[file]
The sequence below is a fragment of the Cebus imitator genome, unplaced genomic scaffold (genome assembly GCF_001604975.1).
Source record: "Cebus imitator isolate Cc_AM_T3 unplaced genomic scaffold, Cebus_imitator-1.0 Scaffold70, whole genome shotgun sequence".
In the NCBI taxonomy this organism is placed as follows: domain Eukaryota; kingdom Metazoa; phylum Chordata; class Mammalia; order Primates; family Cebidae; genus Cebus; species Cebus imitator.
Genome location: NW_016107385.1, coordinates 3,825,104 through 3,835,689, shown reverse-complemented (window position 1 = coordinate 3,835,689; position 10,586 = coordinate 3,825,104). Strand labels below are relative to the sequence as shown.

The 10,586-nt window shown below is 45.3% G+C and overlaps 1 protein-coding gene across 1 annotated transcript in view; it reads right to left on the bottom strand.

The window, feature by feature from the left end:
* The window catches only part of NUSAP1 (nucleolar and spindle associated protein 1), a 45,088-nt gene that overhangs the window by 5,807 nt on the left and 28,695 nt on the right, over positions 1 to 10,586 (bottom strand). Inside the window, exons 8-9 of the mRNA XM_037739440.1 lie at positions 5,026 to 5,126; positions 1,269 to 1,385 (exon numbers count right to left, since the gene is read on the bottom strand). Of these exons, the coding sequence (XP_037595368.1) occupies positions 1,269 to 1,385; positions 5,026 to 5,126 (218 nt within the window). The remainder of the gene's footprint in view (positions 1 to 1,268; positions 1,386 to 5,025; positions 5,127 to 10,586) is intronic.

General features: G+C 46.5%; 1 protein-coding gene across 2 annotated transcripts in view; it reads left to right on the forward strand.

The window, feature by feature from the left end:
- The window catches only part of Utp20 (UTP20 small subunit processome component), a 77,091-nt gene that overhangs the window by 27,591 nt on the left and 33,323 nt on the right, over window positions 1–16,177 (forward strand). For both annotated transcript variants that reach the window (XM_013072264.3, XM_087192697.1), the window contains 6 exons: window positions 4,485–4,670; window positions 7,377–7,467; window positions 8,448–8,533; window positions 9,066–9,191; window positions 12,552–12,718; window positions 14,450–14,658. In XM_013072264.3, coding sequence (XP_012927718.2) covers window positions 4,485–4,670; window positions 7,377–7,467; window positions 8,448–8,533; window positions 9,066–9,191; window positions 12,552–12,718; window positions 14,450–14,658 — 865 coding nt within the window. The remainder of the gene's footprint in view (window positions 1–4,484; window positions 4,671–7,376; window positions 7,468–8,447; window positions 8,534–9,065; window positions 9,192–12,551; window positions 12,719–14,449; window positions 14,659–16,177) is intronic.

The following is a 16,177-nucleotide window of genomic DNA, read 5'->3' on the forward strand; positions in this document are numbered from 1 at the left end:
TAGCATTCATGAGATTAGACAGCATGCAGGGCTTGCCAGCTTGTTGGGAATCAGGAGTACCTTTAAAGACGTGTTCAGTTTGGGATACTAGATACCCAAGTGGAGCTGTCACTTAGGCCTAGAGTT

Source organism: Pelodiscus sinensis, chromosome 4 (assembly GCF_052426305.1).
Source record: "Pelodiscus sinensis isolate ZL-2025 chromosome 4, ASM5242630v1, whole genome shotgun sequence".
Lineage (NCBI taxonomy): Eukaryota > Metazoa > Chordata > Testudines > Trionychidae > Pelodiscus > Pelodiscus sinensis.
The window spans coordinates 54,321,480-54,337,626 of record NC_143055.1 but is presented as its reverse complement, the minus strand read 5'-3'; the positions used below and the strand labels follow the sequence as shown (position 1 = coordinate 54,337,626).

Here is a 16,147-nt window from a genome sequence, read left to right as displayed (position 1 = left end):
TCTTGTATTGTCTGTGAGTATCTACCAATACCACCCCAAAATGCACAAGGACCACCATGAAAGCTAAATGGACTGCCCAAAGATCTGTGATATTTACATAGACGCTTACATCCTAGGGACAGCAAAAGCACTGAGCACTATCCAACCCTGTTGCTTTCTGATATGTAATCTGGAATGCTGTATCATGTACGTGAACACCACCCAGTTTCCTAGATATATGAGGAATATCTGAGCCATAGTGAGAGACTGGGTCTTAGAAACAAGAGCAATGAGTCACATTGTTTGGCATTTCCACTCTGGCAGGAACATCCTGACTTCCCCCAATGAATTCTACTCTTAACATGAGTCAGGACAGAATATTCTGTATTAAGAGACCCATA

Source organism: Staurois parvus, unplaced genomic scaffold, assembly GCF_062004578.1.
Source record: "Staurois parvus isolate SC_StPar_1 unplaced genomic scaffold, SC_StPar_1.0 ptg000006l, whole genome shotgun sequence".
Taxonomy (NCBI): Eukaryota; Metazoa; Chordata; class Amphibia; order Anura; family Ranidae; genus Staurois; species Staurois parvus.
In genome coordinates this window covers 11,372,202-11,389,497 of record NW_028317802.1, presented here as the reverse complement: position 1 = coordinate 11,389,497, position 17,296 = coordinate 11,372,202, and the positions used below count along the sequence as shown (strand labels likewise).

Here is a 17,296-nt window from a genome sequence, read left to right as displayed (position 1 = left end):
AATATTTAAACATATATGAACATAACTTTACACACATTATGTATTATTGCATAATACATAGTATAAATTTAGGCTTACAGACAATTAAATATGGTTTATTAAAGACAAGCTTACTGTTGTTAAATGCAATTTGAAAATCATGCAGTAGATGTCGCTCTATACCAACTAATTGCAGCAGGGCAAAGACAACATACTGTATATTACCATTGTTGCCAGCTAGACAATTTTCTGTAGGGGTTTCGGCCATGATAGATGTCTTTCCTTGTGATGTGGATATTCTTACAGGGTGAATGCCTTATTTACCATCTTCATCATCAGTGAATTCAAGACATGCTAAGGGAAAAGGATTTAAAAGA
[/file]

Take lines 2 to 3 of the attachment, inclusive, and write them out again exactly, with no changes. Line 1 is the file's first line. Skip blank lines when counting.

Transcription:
Source record: "Cebus imitator isolate Cc_AM_T3 unplaced genomic scaffold, Cebus_imitator-1.0 Scaffold70, whole genome shotgun sequence".
In the NCBI taxonomy this organism is placed as follows: domain Eukaryota; kingdom Metazoa; phylum Chordata; class Mammalia; order Primates; family Cebidae; genus Cebus; species Cebus imitator.